Four Ways to Move off the Cloud to Protect Your Privacy
Hacking reports aren’t new. However, events like the hacking of celebrity accounts on iCloud, NSA surveillance and Facebook’s (Finally!) changing the default for new posts from “public” to “friends” have people re-thinking the storing of private and confidential information in the cloud. Believe it or not, the younger generation is concerned about privacy and looking to moving off the cloud.
Although Millennials have grown up in a digital world, The New York Times reports they care about protecting their privacy as shown in the popularity of apps that erase messages like Snapchat. The article has several interesting quotes from Justin Brookman, director of the Consumer Privacy Project at the Center for Democracy and Technology.
“Previously there had been a sort of undue trust in the magic of cloud services. People are starting to reconsider that.”
“For some people, the results will be that we don’t have any privacy and we should get over that. But I don’t think people want that. We’ve seen the younger generation search out tools that let them communicate in more private ways.”
For most people, it’s not realistic to have complete control over the information shared in the cloud. Still you can take steps to limit what you share and store in the cloud.
Here are four ways that can help you move away from the cloud.
1. Use computer email software.
Web-based email clients like Gmail, Yahoo Mail and Outlook.com may be convenient because you can access your emails from any connected device. Considering researchers have found that Gmail can be hacked with a 92 percent success rate, you might want to switch from web-based emails to a local email client like Microsoft Outlook (not that same as Outlook.com), Thunderbird or Apple Mail.
As a compromise, you can set up your phone to download emails while keeping messages on the server. This way you can still check the latest emails when you’re away from your computer. Then when you get back to your computer, it downloads the emails off the server.
If you want to boost email security, you can install encryption software to encrypt your messages. This will make it difficult for surveillance agents to read your emails. Email Self-Defense provides instructions to install encryption for Mac OS, GNU/Linux and Windows.
2. Save confidential files and photos on your local hard drive.
Saving files in the cloud with services like Dropbox and Google Drive makes it easy to share and access the files. Unfortunately, these files can be hacked or accidentally accessed. Should you need to store documents in the cloud, limit it to non-confidential files. When you save the files in the cloud, be sure to review and set its privacy settings. Many cloud-based services tend to default to the “public” setting.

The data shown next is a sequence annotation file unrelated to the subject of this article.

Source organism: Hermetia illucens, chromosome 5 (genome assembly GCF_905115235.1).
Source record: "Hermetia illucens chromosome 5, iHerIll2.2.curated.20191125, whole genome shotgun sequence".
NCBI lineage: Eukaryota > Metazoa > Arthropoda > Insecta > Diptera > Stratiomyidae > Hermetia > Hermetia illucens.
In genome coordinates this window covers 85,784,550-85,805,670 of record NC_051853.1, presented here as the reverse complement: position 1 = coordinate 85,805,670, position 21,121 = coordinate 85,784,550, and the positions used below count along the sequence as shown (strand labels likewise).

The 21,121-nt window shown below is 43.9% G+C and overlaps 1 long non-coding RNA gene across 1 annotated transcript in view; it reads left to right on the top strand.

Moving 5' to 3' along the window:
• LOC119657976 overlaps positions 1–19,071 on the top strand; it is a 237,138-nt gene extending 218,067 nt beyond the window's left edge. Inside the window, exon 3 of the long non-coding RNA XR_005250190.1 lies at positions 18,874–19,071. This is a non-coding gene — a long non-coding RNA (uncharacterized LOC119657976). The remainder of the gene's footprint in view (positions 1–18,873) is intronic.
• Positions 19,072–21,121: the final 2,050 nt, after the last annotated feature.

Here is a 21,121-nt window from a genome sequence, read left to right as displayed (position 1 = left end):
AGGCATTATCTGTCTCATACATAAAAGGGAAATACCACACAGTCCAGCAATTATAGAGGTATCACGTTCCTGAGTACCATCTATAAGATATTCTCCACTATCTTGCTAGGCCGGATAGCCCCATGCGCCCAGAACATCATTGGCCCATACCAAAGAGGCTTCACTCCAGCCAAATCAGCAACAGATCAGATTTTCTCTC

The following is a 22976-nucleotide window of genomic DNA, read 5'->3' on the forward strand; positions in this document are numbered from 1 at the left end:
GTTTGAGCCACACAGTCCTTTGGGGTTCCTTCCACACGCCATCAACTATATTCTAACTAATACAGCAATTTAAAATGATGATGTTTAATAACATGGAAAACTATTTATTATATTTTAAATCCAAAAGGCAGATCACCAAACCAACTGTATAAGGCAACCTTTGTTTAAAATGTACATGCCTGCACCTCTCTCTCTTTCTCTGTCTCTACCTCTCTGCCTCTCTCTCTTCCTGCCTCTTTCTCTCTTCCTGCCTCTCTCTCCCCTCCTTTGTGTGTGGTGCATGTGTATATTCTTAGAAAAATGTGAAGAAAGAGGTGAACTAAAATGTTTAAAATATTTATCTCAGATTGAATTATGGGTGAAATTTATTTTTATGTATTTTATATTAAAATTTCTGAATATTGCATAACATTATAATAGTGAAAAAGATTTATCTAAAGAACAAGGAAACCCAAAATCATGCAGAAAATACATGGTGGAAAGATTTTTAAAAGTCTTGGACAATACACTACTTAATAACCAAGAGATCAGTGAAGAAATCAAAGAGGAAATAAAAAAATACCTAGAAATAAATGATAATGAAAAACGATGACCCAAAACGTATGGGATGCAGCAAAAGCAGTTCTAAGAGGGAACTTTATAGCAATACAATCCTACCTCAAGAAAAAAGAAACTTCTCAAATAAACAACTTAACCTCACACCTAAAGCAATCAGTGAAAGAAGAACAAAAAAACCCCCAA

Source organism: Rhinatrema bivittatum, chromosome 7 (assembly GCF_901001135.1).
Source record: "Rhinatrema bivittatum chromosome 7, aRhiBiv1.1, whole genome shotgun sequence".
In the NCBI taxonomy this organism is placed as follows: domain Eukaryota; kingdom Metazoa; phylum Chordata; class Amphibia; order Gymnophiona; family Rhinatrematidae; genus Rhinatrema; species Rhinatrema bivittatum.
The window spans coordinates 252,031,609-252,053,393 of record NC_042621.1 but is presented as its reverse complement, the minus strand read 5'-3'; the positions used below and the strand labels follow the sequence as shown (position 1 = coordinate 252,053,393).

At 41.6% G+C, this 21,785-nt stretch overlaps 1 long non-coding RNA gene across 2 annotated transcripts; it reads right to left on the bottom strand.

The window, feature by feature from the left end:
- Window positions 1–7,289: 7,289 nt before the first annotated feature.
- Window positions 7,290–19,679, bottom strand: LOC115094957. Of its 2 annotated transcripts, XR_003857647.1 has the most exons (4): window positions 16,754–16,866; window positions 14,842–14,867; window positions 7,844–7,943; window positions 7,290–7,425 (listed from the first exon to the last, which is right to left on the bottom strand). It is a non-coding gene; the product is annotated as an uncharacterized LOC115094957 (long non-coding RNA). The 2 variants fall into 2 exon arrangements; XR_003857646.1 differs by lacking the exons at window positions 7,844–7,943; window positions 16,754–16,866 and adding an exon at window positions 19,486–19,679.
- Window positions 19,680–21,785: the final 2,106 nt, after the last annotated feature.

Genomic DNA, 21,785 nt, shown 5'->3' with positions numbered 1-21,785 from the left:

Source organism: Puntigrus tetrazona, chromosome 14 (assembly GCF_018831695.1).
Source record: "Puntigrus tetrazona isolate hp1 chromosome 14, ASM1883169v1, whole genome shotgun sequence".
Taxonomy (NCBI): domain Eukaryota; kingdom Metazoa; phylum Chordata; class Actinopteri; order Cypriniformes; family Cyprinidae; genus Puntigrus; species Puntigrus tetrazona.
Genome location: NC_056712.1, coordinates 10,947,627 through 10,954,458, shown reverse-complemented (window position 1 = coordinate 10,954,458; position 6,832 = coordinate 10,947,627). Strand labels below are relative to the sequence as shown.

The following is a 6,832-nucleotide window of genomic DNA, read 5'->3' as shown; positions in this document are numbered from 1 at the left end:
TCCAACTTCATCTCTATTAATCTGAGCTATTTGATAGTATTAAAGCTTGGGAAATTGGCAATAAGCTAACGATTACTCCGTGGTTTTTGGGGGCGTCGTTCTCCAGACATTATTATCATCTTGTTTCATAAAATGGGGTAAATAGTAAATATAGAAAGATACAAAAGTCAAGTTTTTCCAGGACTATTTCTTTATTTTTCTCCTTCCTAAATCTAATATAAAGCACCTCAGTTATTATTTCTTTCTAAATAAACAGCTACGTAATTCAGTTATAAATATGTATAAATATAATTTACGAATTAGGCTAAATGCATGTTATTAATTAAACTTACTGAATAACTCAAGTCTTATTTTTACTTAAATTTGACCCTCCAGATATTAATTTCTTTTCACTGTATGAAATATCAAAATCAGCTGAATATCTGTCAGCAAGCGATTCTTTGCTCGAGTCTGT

For the files you already have in the cloud that need updated privacy settings, delete them. Then upload the files again with the proper privacy setting.
As for photos, the old-fashioned approach of storing photos on your computer protects them from being tracked online. Rather than storing every photo taken with your phone in the cloud, you can be selective about what you share in social media and online elsewhere.
The same goes for word processors, spreadsheets and presentations. Rather than typing them up online using Google Docs or Office 365, keep the documents private by doing the work locally on your computer using old-fashioned Microsoft Office (not 365) or Apache OpenOffice.
3. Sync your information across devices with cloudless sync software.
We all make appointments and exchange phone numbers on the go. Most of us also store this information on a computer using Microsoft Outlook contacts and calendar. It’d be a waste of time to enter a new event in your phone and then enter it again it on your computer when you return home.
Instead, use third party sync software like AkrutoSync to automatically sync Outlook with Android, Windows Phone and iOS devices. It has the convenience of the cloud — being able to sync and access information from anywhere — without risking your privacy because AkrutoSync does not sync your information through the cloud.
Next time you schedule an appointment on your phone, it’ll show up on your computer as soon as you get home. You don’t have to get out the USB cable or manually start the sync process.
4. Share files with an encrypted USB flash drive.
Since you want to limit using Dropbox and other online file sharing services, you need a way to share and move files between computers and devices. An encrypted USB thumb drive provides extra security.
These four ways cover the most common computing activities that can easily be done off the cloud to protect your privacy. What other ways can you protect your privacy in today’s very connected world? Post your thoughts in the comments.